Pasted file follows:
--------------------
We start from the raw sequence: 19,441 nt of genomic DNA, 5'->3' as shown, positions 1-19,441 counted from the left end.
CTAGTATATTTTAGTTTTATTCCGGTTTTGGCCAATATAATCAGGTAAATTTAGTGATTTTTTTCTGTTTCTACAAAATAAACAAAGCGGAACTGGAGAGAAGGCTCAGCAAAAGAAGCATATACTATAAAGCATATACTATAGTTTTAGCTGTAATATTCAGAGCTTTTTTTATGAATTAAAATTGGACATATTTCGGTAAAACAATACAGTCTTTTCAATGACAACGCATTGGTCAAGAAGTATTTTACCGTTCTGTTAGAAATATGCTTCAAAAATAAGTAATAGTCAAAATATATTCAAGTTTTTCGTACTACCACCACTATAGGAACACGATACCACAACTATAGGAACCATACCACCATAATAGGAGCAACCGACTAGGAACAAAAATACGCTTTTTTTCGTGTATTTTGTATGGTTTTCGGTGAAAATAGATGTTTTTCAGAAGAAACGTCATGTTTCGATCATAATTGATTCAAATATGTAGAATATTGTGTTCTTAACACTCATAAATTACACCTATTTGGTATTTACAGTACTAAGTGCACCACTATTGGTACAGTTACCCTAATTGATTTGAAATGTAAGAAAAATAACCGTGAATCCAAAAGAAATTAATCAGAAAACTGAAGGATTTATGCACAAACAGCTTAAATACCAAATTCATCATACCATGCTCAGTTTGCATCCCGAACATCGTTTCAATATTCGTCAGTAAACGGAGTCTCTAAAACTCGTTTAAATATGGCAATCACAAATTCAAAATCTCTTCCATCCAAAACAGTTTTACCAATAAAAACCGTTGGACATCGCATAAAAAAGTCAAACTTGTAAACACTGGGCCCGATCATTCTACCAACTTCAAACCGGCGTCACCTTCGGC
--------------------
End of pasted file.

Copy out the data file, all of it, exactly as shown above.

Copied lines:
We start from the raw sequence: 19,441 nt of genomic DNA, 5'->3' as shown, positions 1-19,441 counted from the left end.
CTAGTATATTTTAGTTTTATTCCGGTTTTGGCCAATATAATCAGGTAAATTTAGTGATTTTTTTCTGTTTCTACAAAATAAACAAAGCGGAACTGGAGAGAAGGCTCAGCAAAAGAAGCATATACTATAAAGCATATACTATAGTTTTAGCTGTAATATTCAGAGCTTTTTTTATGAATTAAAATTGGACATATTTCGGTAAAACAATACAGTCTTTTCAATGACAACGCATTGGTCAAGAAGTATTTTACCGTTCTGTTAGAAATATGCTTCAAAAATAAGTAATAGTCAAAATATATTCAAGTTTTTCGTACTACCACCACTATAGGAACACGATACCACAACTATAGGAACCATACCACCATAATAGGAGCAACCGACTAGGAACAAAAATACGCTTTTTTTCGTGTATTTTGTATGGTTTTCGGTGAAAATAGATGTTTTTCAGAAGAAACGTCATGTTTCGATCATAATTGATTCAAATATGTAGAATATTGTGTTCTTAACACTCATAAATTACACCTATTTGGTATTTACAGTACTAAGTGCACCACTATTGGTACAGTTACCCTAATTGATTTGAAATGTAAGAAAAATAACCGTGAATCCAAAAGAAATTAATCAGAAAACTGAAGGATTTATGCACAAACAGCTTAAATACCAAATTCATCATACCATGCTCAGTTTGCATCCCGAACATCGTTTCAATATTCGTCAGTAAACGGAGTCTCTAAAACTCGTTTAAATATGGCAATCACAAATTCAAAATCTCTTCCATCCAAAACAGTTTTACCAATAAAAACCGTTGGACATCGCATAAAAAAGTCAAACTTGTAAACACTGGGCCCGATCATTCTACCAACTTCAAACCGGCGTCACCTTCGGC